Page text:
Sol_dier said...

Its very common. I had a convo with a family member about divorce.
When I mentioned spousal abuse as a reason to file, I was told that is not a good enough reason and is a sign the devil was trying to rip them apart. According to this person, the wife needed to fast and pray for deliverance of her husband, if she had been doing that he wouldn't have hit her. O_O

There are many dodgy people apparently successfully corrupting 'the word'. 

Javalicious said...

The Contessa don't play.

Javalicious said...

I like the new guy.

Sasha Iman said...

o.O Say what now?

*snickers* And people don't believe me when I say the Black Church keeps women down. So much so I almost think it's intentional.

*dodges lightening and runs out BL*

Angelique Turner said...

why do you think more men then are not on this blog because all women do is attack each other for the opinion sad but true 

Veronica Miller said...

Intentional? No way! All the church wants is for women to keep the pews warm, volunteer during the week, pay tithes, offerings AND the building fund, and eventually the Lord will one day bless them with a ma---.

...oh.

C Nelson said...

Methinks the, err, lady -- doth protest too much. Because I'm West Indian too, I do mean this more gently than it may sound. People who genuinely don't care what anyone thinks usually don't feel the need to respond multiple times to different people to proclaim that fact. It's okay to want approval; on some level, we all do. It's okay to be embarrassed that something we said or did didn't go over the way we intended, too. We've all been there. But you probably want to learn, some time before you grow too much older, how to smile wryly and shrug it off gracefully when it happens, instead of digging yourself in deeper with declarations no-one else quite believes either. I promise you, it will make things smoother, and I say that as someone who sometimes forgets the lesson and pays the price for it myself.

Singlelif said...

This letter sounds like something I saw on Divorce Court "Before They Get Married". The woman had reservations about the guy who exhibited some of the same behaviors described in the letter.  My advice would be the same advice Judge Lynne Toler offered - unless he exhibits sustained, consistent, longterm change, don't do it.  Actions speak much louder than words, and you will never know this unless you give it time.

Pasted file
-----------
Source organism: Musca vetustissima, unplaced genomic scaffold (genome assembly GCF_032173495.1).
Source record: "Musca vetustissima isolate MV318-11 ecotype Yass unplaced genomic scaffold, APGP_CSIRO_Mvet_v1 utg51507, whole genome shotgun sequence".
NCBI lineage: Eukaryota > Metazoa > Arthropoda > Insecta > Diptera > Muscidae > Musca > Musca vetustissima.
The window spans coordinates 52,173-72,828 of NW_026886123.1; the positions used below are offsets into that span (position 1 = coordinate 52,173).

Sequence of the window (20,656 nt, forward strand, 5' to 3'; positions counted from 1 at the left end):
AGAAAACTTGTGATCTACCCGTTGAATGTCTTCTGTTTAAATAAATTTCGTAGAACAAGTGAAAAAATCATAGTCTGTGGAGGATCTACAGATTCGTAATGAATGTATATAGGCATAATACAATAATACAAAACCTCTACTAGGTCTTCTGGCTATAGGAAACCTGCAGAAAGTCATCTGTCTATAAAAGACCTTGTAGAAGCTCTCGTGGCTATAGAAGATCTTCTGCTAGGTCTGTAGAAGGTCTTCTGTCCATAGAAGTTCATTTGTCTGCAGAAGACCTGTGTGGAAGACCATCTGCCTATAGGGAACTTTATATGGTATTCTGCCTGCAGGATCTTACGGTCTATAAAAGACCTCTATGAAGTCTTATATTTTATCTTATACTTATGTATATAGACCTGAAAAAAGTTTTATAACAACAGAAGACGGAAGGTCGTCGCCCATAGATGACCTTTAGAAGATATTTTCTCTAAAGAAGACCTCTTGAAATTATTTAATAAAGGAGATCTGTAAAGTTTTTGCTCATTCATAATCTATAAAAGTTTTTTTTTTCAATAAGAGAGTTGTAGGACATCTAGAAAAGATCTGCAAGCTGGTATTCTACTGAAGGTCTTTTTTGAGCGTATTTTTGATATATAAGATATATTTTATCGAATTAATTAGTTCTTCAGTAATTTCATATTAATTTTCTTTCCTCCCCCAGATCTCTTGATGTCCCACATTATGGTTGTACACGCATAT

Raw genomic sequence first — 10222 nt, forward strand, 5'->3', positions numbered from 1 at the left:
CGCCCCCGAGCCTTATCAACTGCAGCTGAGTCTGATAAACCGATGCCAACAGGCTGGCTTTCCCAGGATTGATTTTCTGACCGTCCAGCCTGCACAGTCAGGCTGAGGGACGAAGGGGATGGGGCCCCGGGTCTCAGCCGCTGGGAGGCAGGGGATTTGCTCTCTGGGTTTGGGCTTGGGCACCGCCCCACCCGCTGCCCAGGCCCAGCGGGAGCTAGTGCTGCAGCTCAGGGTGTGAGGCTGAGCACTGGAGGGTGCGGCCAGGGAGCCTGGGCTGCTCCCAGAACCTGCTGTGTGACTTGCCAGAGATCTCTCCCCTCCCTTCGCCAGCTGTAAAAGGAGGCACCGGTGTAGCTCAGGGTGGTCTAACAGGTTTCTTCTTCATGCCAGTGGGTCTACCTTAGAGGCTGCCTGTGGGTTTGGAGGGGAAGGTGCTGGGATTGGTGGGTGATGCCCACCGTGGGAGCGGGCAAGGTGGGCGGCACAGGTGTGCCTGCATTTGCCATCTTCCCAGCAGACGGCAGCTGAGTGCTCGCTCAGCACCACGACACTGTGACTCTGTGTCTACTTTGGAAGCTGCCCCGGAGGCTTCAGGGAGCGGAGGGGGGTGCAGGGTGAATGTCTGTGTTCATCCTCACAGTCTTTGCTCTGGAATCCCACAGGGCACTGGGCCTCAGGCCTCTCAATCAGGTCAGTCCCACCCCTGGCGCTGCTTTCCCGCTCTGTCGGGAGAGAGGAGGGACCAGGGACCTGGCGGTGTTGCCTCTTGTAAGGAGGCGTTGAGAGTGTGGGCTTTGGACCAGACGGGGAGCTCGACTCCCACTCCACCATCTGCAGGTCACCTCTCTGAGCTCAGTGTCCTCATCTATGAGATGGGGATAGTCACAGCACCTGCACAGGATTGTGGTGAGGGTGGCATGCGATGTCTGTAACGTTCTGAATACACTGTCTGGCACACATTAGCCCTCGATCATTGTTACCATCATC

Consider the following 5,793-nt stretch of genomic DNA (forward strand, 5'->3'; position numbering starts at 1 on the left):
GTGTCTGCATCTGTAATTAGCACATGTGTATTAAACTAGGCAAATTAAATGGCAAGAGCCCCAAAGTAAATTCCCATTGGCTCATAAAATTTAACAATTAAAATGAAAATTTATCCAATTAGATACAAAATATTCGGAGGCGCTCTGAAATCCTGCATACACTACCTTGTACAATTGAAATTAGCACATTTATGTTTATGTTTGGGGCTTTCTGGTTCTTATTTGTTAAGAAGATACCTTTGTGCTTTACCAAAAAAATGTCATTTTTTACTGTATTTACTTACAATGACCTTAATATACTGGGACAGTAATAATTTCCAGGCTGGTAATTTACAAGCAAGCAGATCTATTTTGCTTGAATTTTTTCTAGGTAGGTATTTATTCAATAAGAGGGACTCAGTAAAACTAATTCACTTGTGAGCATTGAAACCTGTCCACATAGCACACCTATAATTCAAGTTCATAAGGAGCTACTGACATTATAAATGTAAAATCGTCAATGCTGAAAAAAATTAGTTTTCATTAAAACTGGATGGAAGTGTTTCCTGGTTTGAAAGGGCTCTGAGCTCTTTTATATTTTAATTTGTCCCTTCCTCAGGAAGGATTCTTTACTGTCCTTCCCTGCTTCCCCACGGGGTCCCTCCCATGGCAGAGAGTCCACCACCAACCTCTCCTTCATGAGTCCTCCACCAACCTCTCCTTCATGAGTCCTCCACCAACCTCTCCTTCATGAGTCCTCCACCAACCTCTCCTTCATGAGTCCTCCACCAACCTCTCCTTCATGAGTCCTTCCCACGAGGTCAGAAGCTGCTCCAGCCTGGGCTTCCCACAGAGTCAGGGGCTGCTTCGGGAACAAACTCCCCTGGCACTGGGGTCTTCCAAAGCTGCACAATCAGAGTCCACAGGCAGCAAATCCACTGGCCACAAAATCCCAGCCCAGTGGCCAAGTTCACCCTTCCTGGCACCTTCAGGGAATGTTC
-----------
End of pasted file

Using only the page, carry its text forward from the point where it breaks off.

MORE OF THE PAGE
I personally like the idea of having no contact with the Ex for an extended period.  Hopefully by then, a more deserving suitor will come your way and show you how a good relationship can progress. Your life is golden. Treat it that way.

Singlelif said...

...a book worth reading.  Welcome, ClayJones !

SingLikeSassy said...

Sometimes we get so used to dysfunction we start to think that's how ish is normally. No ma'am. You know deep down that good, no GREAT, relationships do not involve jealousy and FB stalking and so forth.

This dude is not for you. On to the next. Good luck.

AGrownAzzMan said...

Call me the king of one-and-done. I don't even know why this is a question.

JojoRaze said...

Could I just say Judge Toler is the best.  I was angry they got rid of Judge Mablean, because I just loved her best friend-judge vibe and her name.  And I was especially angry when I heard that they got rid of her because they didn't want to hire a hair stylist for her I was ticked but Judge Toler is a great replacement-less gossipy and more down to earth.

Singlelif said...

Me too !  Love Judge Lynne (but wish Judge Mablean well) !